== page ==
Temperatures and health - Using accelerometer data to understand experienced temperatures and their relationship to sleep, mental and physical health
Principal Investigator: Dr Gesche Huebner
Approved Research ID: 26284
Approval date: June 1st 2017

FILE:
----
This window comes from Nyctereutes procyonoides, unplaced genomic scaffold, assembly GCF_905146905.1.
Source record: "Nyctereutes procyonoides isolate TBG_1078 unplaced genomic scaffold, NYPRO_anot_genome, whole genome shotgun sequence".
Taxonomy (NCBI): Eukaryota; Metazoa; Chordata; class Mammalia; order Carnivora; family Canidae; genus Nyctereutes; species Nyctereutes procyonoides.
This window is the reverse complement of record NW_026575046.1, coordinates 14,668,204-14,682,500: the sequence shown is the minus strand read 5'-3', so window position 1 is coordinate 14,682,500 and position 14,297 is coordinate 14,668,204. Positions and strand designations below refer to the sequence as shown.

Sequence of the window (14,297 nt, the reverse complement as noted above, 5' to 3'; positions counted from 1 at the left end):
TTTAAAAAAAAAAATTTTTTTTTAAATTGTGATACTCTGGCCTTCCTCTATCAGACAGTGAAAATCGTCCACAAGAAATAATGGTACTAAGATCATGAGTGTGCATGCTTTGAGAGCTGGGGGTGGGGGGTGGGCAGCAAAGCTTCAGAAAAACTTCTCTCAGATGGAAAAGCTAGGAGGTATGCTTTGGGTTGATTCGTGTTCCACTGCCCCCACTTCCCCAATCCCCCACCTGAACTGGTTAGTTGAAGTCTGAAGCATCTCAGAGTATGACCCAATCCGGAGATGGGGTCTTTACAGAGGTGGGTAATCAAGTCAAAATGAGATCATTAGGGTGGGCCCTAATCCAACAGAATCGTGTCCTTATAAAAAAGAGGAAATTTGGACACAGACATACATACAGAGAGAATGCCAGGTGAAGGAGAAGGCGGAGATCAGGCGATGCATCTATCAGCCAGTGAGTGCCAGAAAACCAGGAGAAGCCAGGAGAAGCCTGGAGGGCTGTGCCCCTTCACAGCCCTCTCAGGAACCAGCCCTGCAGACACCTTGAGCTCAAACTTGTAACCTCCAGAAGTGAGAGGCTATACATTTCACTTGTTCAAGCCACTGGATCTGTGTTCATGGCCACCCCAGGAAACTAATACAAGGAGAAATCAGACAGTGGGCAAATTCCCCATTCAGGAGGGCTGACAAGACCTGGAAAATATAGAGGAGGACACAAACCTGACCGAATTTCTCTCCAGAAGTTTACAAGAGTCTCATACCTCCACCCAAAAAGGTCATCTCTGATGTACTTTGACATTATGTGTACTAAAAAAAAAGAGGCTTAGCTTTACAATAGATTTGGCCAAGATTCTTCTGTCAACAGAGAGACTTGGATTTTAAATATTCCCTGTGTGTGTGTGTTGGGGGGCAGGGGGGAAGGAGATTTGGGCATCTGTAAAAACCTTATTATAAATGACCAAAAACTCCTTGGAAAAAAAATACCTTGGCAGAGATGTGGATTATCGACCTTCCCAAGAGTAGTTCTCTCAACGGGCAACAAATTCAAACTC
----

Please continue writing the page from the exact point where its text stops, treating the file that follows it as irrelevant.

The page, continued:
Air temperatures can pose significant health risks. Various studies have assessed typical temperatures inside homes at fixed spatial locations; however, temperatures experienced by people have received little attention even though they are the ones that pose the health risks. Biobank provides a unique resource through the temperature data recorded incidentally by the accelerometer to look at these. Research questions: 1. What are typical and extreme temperatures experienced by participants and how do these relate to Public Health England guidelines? 2. Are experienced temperatures correlated with sleep/mental/physical health outcomes? 3. Are experienced temperatures correlated with sociodemographic and building characteristics? Experienced emperatures are an import factor related to health outcomes, as e.g. evidenced by higher winter deaths in the UK than other European countries which is linked to poor building stock. Showing the prevalene of extreme experienced temperatures will show the magnitude of the problem. Identification of who is most vulnerable to extreme temperatures will allow then targeting those to ensure less exposure to hazardous conditions. The research consists of analyzing the temperature data, light data, and accelerometer data. As a first step, the recordings will be downsampled. We will then use statistical analysis (descriptive, correlation, regression, multi-level modelling) to show links between temperatures and sleep, mental / physical health and buildings. The subset for whom accelerometry data is available.